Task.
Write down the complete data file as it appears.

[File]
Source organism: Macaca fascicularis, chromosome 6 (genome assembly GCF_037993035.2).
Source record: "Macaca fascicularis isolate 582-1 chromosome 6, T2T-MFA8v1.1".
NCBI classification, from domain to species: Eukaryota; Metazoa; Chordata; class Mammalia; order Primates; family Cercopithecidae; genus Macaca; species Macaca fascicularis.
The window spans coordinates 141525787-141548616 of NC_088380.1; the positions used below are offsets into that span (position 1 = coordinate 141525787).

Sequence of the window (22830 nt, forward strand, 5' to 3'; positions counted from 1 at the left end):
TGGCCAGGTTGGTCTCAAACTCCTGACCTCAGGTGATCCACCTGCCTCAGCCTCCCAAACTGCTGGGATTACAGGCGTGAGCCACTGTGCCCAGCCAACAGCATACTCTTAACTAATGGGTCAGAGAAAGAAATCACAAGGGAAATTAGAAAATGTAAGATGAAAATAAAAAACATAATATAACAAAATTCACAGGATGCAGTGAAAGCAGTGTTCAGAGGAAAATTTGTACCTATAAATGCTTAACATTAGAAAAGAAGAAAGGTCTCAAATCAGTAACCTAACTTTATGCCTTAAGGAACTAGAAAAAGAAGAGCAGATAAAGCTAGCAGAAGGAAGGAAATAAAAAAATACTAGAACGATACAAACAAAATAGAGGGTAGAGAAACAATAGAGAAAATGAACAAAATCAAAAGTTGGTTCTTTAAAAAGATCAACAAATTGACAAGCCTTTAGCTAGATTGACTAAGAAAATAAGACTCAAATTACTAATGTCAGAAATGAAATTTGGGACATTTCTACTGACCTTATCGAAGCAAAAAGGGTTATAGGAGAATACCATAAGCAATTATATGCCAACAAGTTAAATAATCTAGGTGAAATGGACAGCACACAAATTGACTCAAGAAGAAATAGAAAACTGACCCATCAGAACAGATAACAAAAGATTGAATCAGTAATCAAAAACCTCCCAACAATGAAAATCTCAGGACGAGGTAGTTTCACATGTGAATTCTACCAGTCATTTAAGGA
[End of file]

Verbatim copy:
Source organism: Macaca fascicularis, chromosome 6 (genome assembly GCF_037993035.2).
Source record: "Macaca fascicularis isolate 582-1 chromosome 6, T2T-MFA8v1.1".
NCBI classification, from domain to species: Eukaryota; Metazoa; Chordata; class Mammalia; order Primates; family Cercopithecidae; genus Macaca; species Macaca fascicularis.
The window spans coordinates 141525787-141548616 of NC_088380.1; the positions used below are offsets into that span (position 1 = coordinate 141525787).

Sequence of the window (22830 nt, forward strand, 5' to 3'; positions counted from 1 at the left end):
TGGCCAGGTTGGTCTCAAACTCCTGACCTCAGGTGATCCACCTGCCTCAGCCTCCCAAACTGCTGGGATTACAGGCGTGAGCCACTGTGCCCAGCCAACAGCATACTCTTAACTAATGGGTCAGAGAAAGAAATCACAAGGGAAATTAGAAAATGTAAGATGAAAATAAAAAACATAATATAACAAAATTCACAGGATGCAGTGAAAGCAGTGTTCAGAGGAAAATTTGTACCTATAAATGCTTAACATTAGAAAAGAAGAAAGGTCTCAAATCAGTAACCTAACTTTATGCCTTAAGGAACTAGAAAAAGAAGAGCAGATAAAGCTAGCAGAAGGAAGGAAATAAAAAAATACTAGAACGATACAAACAAAATAGAGGGTAGAGAAACAATAGAGAAAATGAACAAAATCAAAAGTTGGTTCTTTAAAAAGATCAACAAATTGACAAGCCTTTAGCTAGATTGACTAAGAAAATAAGACTCAAATTACTAATGTCAGAAATGAAATTTGGGACATTTCTACTGACCTTATCGAAGCAAAAAGGGTTATAGGAGAATACCATAAGCAATTATATGCCAACAAGTTAAATAATCTAGGTGAAATGGACAGCACACAAATTGACTCAAGAAGAAATAGAAAACTGACCCATCAGAACAGATAACAAAAGATTGAATCAGTAATCAAAAACCTCCCAACAATGAAAATCTCAGGACGAGGTAGTTTCACATGTGAATTCTACCAGTCATTTAAGGA